The author of several scholarly texts, Kahneman (Emeritus Psychology and Public Affairs/Princeton Univ.) now offers general readers not just the findings of psychological research but also a better understanding of how research questions arise and how scholars systematically frame and answer them. He begins with the distinction between System 1 and System 2 mental operations, the former referring to quick, automatic thought, the latter to more effortful, overt thinking. We rely heavily, writes, on System 1, resorting to the higher-energy System 2 only when we need or want to. Kahneman continually refers to System 2 as “lazy”: We don’t want to think rigorously about something. The author then explores the nuances of our two-system minds, showing how they perform in various situations. Psychological experiments have repeatedly revealed that our intuitions are generally wrong, that our assessments are based on biases and that our System 1 hates doubt and despises ambiguity. Kahneman largely avoids jargon; when he does use some (“heuristics,” for example), he argues that such terms really ought to join our everyday vocabulary. He reviews many fundamental concepts in psychology and statistics (regression to the mean, the narrative fallacy, the optimistic bias), showing how they relate to his overall concerns about how we think and why we make the decisions that we do. Some of the later chapters (dealing with risk-taking and statistics and probabilities) are denser than others (some readers may resent such demands on System 2!), but the passages that deal with the economic and political implications of the research are gripping.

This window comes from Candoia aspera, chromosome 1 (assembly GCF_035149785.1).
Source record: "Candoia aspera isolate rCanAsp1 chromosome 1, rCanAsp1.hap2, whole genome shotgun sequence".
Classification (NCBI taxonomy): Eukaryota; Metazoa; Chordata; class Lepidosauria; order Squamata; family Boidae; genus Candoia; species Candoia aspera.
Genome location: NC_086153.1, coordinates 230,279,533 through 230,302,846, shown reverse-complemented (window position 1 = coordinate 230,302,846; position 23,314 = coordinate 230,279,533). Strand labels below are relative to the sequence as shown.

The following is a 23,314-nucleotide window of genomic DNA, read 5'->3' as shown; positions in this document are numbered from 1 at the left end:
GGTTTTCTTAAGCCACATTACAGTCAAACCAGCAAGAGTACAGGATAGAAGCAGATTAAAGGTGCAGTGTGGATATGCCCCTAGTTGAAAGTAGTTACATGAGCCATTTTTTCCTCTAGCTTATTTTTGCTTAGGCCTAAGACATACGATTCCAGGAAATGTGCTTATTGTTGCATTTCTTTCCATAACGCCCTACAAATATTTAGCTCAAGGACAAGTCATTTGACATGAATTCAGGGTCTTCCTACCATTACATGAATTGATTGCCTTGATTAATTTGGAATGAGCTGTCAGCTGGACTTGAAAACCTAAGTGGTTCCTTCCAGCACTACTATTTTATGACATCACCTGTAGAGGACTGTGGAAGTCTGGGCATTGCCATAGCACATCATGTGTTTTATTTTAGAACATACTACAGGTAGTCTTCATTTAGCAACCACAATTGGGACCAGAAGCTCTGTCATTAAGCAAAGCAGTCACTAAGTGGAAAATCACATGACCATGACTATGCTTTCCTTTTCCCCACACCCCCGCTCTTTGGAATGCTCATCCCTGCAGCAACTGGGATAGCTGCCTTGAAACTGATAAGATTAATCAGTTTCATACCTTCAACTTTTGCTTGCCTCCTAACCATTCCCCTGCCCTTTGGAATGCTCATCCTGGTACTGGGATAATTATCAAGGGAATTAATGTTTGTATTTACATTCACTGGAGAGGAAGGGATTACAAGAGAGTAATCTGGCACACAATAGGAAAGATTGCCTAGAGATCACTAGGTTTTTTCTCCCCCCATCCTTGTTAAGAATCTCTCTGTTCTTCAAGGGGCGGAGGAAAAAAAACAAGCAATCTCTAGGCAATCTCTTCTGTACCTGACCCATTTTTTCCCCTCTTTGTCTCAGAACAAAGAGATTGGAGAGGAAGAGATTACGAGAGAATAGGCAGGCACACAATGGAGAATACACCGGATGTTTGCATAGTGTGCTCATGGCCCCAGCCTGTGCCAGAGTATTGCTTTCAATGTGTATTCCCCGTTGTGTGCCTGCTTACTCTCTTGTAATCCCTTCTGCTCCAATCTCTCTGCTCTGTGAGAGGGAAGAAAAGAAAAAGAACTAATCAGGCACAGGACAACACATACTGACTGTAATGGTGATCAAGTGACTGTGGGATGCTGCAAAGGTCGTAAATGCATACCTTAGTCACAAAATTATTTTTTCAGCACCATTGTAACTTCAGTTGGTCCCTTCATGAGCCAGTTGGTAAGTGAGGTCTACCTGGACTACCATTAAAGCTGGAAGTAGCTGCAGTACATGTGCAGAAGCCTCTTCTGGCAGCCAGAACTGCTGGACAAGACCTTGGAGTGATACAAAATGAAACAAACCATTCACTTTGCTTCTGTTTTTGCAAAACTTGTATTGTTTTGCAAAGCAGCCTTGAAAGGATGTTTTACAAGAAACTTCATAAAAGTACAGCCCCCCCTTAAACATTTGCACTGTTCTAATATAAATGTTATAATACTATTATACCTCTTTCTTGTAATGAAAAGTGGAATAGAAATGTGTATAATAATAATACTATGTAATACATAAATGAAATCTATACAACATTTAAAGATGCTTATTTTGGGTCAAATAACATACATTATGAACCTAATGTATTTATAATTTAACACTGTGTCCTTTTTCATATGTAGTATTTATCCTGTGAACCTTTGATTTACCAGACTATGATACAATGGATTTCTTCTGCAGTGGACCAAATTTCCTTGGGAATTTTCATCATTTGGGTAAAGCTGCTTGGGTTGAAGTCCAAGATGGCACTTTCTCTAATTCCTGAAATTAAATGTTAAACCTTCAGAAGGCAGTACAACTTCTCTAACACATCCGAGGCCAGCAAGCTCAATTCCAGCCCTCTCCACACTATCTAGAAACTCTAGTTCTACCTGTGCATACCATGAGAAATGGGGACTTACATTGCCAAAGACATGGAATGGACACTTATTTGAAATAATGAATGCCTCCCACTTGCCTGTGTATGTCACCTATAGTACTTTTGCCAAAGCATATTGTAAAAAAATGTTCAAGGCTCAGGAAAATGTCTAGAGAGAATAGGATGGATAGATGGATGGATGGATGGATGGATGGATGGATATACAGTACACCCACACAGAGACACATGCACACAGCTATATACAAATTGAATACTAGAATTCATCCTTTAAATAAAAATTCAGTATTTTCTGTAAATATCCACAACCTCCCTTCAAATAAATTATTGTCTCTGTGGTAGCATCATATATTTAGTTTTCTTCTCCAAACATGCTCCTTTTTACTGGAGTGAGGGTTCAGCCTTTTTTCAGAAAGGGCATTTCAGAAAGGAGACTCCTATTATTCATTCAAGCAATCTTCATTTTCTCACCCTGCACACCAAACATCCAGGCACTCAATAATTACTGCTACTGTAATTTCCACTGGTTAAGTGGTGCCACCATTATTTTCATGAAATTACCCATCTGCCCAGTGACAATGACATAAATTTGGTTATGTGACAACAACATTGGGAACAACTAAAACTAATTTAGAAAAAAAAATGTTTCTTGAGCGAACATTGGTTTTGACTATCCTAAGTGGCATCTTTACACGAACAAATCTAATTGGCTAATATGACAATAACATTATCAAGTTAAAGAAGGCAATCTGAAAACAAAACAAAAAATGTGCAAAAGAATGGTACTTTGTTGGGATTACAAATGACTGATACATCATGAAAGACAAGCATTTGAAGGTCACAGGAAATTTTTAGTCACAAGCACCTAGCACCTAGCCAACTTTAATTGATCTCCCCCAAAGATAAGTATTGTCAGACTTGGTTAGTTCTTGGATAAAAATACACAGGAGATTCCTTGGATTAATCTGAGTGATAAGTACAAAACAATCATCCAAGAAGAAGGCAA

Striking research showing the immense complexity of ordinary thought and revealing the identities of the gatekeepers in our minds.

Pub Date: Nov. 1, 2011

ISBN: 978-0-374-27563-1

Page Count: 512

Publisher: Farrar, Straus and Giroux

Review Posted Online: Sept. 4, 2011

Kirkus Reviews Issue: Sept. 15, 2011

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Occasionally wonky but overall a good case for how the dismal science can make the world less—well, dismal.


“Quality of life means more than just consumption”: Two MIT economists urge that a smarter, more politically aware economics be brought to bear on social issues.

It’s no secret, write Banerjee and Duflo (co-authors: Poor Economics: A Radical Rethinking of the Way To Fight Global Poverty, 2011), that “we seem to have fallen on hard times.” Immigration, trade, inequality, and taxation problems present themselves daily, and they seem to be intractable. Economics can be put to use in figuring out these big-issue questions. Data can be adduced, for example, to answer the question of whether immigration tends to suppress wages. The answer: “There is no evidence low-skilled migration to rich countries drives wage and employment down for the natives.” In fact, it opens up opportunities for those natives by freeing them to look for better work. The problem becomes thornier when it comes to the matter of free trade; as the authors observe, “left-behind people live in left-behind places,” which explains why regional poverty descended on Appalachia when so many manufacturing jobs left for China in the age of globalism, leaving behind not just left-behind people but also people ripe for exploitation by nationalist politicians. The authors add, interestingly, that the same thing occurred in parts of Germany, Spain, and Norway that fell victim to the “China shock.” In what they call a “slightly technical aside,” they build a case for addressing trade issues not with trade wars but with consumption taxes: “It makes no sense to ask agricultural workers to lose their jobs just so steelworkers can keep theirs, which is what tariffs accomplish.” Policymakers might want to consider such counsel, especially when it is coupled with the observation that free trade benefits workers in poor countries but punishes workers in rich ones.

Occasionally wonky but overall a good case for how the dismal science can make the world less—well, dismal.

Pub Date: Nov. 12, 2019

ISBN: 978-1-61039-950-0

Page Count: 432

Publisher: PublicAffairs

Review Posted Online: Aug. 29, 2019

Kirkus Reviews Issue: Sept. 15, 2019